Monday, April 13, 2015

Tough Sell

I’m sure there’s a joke out there about how easy it is to get a lawyer to represent even the most heinous or ridiculous client as long as there’s a chance of a retainer or billable hours; as one of my lawyer friends says, “They’re innocent until indigent.”  But what about taking up the side of a case that has a high profile — say going before the Supreme Court — and is on the unpopular side of a social issue?

Every criminal defendant is entitled to a lawyer who will defend him or her to the best of their ability.  Not so with civil cases, and where the side of history is definitely moving in one direction, it’s getting increasingly hard to find prominent attorneys who will defend the other side.  According to Adam Liptak at the New York Times, that’s what’s happening with marriage equality.

Leading law firms are willing to represent tobacco companies accused of lying about their deadly products, factories that spew pollution, and corporations said to be complicit in torture and murder abroad. But standing up for traditional marriage has turned out to be too much for the elite bar. The arguments have been left to members of lower-profile firms.

In dozens of interviews, lawyers and law professors said the imbalance in legal firepower in the same-sex marriage cases resulted from a conviction among many lawyers that opposition to such unions is bigotry akin to racism. But there were economic calculations, too. Law firms that defend traditional marriage may lose clients and find themselves at a disadvantage in hiring new lawyers.

Conservatives are claiming that attorneys who are anti-gay marriage are being “bullied into silence.”  In reality, the fact is that a good attorney is going to have a rather difficult time coming up with an argument for keeping marriage bans in place that do not rely on Scriptural imprecations — not something that will go over very well in a secular court system — or by invoking some pretzel-logic that states that the Fourteenth Amendment’s equal protection clause doesn’t apply to gay people.  (Several weeks ago I asked a prominent defense attorney to come up with a reason for denying gay couples the right to marry.  His reply was that the way he would go would be to base it on states’ rights, but he also admitted that that line of reasoning had lost its appeal after the passage of the Civil Rights Act of 1964.)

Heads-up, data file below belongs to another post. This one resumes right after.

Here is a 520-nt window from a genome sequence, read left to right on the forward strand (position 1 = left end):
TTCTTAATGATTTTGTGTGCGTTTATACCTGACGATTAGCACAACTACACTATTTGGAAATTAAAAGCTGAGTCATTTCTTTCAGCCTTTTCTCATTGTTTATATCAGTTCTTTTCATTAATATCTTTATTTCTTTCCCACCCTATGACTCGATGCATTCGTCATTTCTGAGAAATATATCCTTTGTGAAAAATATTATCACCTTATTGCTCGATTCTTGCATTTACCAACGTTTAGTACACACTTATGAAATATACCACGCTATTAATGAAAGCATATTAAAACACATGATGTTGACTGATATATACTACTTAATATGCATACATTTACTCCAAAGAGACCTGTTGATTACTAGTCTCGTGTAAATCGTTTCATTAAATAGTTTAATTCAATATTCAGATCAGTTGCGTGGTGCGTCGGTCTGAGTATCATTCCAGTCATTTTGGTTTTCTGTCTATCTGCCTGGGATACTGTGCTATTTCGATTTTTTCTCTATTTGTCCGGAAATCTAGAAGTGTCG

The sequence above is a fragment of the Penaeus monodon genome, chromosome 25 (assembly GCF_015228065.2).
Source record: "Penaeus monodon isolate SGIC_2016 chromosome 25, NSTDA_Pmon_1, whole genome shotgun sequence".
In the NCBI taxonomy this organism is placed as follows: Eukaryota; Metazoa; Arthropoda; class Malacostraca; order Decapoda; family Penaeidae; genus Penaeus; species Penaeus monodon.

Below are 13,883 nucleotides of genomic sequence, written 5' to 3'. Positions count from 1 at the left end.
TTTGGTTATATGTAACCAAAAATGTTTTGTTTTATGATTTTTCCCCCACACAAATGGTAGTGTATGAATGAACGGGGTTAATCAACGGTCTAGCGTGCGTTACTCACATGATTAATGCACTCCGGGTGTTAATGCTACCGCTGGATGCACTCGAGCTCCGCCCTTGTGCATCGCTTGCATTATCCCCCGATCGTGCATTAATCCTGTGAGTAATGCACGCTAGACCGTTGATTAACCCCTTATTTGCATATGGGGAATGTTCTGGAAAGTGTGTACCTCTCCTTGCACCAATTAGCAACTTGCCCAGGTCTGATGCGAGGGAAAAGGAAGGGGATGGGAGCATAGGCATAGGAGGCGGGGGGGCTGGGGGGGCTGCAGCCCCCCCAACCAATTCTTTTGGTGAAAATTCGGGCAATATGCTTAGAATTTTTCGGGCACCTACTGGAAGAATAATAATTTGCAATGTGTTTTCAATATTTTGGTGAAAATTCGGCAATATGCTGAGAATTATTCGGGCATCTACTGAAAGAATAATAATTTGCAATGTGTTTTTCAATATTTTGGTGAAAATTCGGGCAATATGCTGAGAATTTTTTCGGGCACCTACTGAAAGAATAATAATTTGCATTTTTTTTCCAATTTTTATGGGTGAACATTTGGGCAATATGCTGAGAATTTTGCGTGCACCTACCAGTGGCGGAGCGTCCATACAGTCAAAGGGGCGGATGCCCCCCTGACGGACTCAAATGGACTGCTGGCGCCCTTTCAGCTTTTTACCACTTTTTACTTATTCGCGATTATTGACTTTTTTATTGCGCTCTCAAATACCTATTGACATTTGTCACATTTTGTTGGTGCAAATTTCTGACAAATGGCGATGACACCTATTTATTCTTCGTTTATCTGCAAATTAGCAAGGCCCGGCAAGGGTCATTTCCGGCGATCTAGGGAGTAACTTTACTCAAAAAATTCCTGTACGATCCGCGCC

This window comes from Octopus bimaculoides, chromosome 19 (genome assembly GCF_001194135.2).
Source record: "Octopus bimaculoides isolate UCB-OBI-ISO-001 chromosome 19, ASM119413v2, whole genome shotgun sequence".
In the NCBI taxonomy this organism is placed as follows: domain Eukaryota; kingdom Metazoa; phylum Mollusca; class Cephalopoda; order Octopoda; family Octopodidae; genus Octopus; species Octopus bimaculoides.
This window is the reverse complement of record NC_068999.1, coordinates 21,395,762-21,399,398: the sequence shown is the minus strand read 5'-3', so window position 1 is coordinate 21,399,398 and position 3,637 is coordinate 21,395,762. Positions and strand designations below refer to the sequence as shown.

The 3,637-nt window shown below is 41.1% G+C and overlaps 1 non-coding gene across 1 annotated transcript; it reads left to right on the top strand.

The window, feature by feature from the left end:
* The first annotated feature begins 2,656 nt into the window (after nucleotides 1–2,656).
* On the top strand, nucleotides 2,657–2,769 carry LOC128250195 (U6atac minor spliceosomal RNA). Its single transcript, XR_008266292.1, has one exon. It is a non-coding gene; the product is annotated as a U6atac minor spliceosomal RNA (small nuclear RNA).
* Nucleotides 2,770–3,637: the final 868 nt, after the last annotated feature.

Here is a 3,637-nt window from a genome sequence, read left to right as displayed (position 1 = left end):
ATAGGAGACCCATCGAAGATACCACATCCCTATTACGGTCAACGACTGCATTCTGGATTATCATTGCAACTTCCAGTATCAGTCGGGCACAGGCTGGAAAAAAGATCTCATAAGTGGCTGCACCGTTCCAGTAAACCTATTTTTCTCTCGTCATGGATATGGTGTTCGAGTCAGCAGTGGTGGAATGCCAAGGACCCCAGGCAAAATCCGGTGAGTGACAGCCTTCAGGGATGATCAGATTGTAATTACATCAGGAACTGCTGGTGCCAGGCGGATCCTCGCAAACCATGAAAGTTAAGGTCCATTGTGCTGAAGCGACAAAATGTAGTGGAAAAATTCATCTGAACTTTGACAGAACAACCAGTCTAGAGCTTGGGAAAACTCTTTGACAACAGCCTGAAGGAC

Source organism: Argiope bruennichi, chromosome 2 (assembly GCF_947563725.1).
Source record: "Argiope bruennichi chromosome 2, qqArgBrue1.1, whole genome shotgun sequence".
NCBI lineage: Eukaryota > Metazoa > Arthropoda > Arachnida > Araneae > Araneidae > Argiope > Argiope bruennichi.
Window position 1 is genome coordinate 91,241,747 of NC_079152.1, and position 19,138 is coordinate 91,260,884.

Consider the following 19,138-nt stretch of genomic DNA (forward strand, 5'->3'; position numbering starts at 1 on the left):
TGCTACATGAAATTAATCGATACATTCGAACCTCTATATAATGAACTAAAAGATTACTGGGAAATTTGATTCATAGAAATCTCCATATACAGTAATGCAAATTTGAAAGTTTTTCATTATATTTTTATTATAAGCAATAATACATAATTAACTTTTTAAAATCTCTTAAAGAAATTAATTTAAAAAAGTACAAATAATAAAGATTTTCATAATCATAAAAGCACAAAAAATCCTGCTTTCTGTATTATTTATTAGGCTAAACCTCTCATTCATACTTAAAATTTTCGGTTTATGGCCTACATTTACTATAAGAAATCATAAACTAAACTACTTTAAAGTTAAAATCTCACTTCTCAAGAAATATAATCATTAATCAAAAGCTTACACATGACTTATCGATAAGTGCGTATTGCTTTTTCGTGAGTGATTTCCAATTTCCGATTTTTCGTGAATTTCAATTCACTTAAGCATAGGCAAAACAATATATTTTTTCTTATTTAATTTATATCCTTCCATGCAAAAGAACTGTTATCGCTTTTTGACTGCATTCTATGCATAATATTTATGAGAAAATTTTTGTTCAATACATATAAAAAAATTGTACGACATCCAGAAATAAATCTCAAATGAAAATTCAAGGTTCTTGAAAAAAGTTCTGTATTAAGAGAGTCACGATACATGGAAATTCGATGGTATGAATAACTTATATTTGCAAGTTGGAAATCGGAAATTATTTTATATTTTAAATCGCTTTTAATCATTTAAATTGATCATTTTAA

I also think the attorneys who are shying away from defending anti-gay marriage laws are well aware that they are arguing for the wrong side both in terms of civil rights and history.  And even if they should win, they will still go on the record as being the lawyer for the side that stood in the way of our inevitable movement towards full equality.  That’s probably not something you want to have on your c.v.

2 barks and woofs on “Tough Sell

  1. “Bullied into silence” generally translates for these volk as “prevented from obtaining that wealth which their Election merits.” The problem is not that attorneys are choosing not to fight a losing battle: the problem is that Righteous™ individuals are being denied the wealth, power and prestige that obtain to their presumed Blessedness™ through fighting the Good Fight™. The ideas that wealth and power might not mean that the holders thereof are due their Just Admittance to Paradise, and that continuing to fight this battle is both bad policy and bad karma (and likely not to endear the combatants to the Higher Power they claim to revere), are both bitter pills. Chances are they’ll avoid taking that medicine as long as they possibly can; because once they do they’ll have to rewrite a lot of their principles, beginning with the one that insists that wealth and prosperity in this world is a sign that one is Chosen of God™.

  2. There probably is a certain contingent of true believers who run law firms, so an appeal to Scripture may seem persuasive to them. Sadly, there are still more than a few courts presided over by the same type. I suspect you’ve been talking to sane attorneys, silly Bobby Mustang.

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